As they handle Scripture, and especially the Gospel, Christians must be like the Bereans who were constantly checking teachings against Scripture.  They were commended for constantly searching out truth (Acts 17:11)– they were carefully “measuring the mixture.”

Unfortunately, I think it is safe to say that there are not many people testing the content of the Gospel these days.  Blending the Gospel with cultural additives has become the institutionalized method of evangelism.  There is rarely even an attempt to disguise the various additives!  It seems to be assumed that the gospel can be laced with just about any substance that might make it more attractive to the spiritual consumer.

Recently in Minneapolis, authorities tested the water of Lake Harriet, a popular swimming venue, finding dangerous levels of E. coli bacteria.  Warning signs were posted.  Nevertheless, many people walked right past the posted signs and entered the water.  Could they not read?  Did they not see the signs?  Did they think they were immune because they couldn’t see E. coli?  Did they assume they’d be safe because they knew about the danger?

Many preachers and teachers within the church promote non-biblical ideas and teachings.  There are a few in the Church who are posting warning signs at the edge of a contaminated Gospel.  Why do many Christians walk right past those signs?

Too often culturally-accepted ideas and messages are papered over with biblical sounding words and surface references to isolated scriptures–the result appears acceptable, safe.  Add some tolerance here, some diversity there, remove original sin, substitute self-esteem and the Gospel is reversed.  Add a requirement from Old Testament Law, add any kind of work to faith, and the Gospel is reversed. Paul would say that it is no Gospel at all A dab of Freud or a smidgen of Jung, both God-denying psychologists, invalidates the Gospel, no matter how “helpful” it appears to be.  Naive believers begin trusting foreign ideas for their salvation and/or sanctification.  The Bible’s God-breathed teaching, which is more than adequate for the believer’s life, is diluted, distorted, and made to seem inadequate.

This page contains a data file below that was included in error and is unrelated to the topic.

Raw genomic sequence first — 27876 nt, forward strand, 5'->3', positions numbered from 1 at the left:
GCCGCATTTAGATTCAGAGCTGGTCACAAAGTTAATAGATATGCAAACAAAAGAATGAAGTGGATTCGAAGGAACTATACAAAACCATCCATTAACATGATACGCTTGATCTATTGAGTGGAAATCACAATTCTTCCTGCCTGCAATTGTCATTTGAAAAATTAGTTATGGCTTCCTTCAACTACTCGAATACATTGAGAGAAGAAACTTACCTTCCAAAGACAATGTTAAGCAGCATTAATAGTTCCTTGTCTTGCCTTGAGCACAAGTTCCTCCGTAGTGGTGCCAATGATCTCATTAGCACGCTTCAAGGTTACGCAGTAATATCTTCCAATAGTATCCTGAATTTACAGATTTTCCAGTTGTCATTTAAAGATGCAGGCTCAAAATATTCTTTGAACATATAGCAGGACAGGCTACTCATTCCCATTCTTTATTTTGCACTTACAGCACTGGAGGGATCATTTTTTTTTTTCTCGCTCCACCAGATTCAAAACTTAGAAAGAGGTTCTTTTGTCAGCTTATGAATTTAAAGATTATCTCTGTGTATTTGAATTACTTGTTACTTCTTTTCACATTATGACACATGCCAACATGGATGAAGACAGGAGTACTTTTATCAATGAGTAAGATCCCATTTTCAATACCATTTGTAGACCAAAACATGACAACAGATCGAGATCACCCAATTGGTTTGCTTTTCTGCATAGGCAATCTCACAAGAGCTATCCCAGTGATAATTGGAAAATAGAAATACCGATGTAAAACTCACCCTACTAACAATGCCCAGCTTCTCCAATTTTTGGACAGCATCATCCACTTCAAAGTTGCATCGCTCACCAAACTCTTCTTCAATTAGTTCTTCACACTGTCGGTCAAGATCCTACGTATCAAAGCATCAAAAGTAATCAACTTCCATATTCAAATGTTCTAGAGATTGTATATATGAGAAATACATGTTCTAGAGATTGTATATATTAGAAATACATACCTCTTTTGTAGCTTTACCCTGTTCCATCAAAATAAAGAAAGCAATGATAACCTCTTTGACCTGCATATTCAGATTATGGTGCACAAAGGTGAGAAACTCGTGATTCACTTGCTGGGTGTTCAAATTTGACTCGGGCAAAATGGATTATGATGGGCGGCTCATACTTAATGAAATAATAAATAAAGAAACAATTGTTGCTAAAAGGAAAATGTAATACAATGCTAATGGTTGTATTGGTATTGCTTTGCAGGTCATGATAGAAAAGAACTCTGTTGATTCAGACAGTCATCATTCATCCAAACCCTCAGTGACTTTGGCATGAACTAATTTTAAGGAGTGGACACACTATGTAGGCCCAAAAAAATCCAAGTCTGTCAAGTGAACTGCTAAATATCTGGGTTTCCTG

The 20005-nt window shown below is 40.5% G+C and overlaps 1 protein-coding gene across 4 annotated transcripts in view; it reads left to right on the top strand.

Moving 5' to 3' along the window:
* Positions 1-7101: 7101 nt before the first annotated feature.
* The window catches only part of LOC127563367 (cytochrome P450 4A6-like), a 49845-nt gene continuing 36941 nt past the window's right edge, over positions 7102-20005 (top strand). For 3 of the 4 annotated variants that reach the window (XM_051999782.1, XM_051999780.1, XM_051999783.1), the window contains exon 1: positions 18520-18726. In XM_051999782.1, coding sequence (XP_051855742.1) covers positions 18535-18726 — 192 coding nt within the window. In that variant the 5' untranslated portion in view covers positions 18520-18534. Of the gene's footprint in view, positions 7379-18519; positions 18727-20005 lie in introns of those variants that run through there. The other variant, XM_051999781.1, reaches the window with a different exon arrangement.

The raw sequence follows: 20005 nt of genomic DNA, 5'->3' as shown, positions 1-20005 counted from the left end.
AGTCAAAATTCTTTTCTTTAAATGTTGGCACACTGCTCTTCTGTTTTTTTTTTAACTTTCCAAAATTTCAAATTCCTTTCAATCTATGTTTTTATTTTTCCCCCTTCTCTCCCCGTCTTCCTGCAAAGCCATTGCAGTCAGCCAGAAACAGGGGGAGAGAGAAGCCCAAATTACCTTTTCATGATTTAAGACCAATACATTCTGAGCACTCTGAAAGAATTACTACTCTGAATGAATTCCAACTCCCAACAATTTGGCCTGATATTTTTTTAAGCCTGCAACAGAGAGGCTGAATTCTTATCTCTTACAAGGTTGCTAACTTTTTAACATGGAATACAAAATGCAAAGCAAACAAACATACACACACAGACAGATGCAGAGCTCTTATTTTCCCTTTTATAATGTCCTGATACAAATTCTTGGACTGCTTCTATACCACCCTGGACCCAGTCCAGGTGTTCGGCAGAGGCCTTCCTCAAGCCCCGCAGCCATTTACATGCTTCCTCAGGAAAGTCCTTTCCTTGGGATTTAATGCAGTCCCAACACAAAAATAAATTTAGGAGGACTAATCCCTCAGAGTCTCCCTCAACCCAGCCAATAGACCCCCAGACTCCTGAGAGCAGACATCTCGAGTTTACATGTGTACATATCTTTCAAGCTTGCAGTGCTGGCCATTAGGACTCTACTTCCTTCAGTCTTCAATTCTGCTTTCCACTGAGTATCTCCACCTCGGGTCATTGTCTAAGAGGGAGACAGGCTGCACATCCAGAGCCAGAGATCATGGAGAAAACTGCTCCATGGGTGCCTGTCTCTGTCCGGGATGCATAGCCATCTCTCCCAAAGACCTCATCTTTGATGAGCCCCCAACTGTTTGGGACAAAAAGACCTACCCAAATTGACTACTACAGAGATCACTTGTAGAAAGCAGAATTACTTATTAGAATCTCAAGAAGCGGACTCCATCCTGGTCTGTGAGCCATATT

Posting warning signs against these mixed, blended “gospels” is derided for being out-of-touch with ecumenism’s tolerance and diversity.  Post-modernism resists absolute truth claims.  Individual preference reigns–go ahead, enjoy your own gospel-blend–don’t pass judgment on mine.  By current standards, Paul is seen as arrogant legalistic, and authoritarian for saying that adding anything to the gospel he preached was anathema, even if it was preached by “an angel from heaven.”(Gal. 1:8)

Paint stores have one or several base paints, to which hundreds of color variations can be added. The Gospel is not a “base paint,” meant to be tinted or shaded according to the whim of a customer.  Any variation distorts the Gospel message.

The Gospel is the core of the Church’s message; the Church is to proclaim the true, pure Gospel recipe with no additives, no deletions, no distortion, no reversal.  Each individual Christian (together, the Church) must “measure the mixture.” That means each Christian must know the Gospel–know it well enough to realize when something is not right.  Even if it is unpopular and viewed as arrogant presumption, we must post the warning signs of clear biblical teaching.  We must, in loving and humble obedience to Christ, always be measuring the mixture!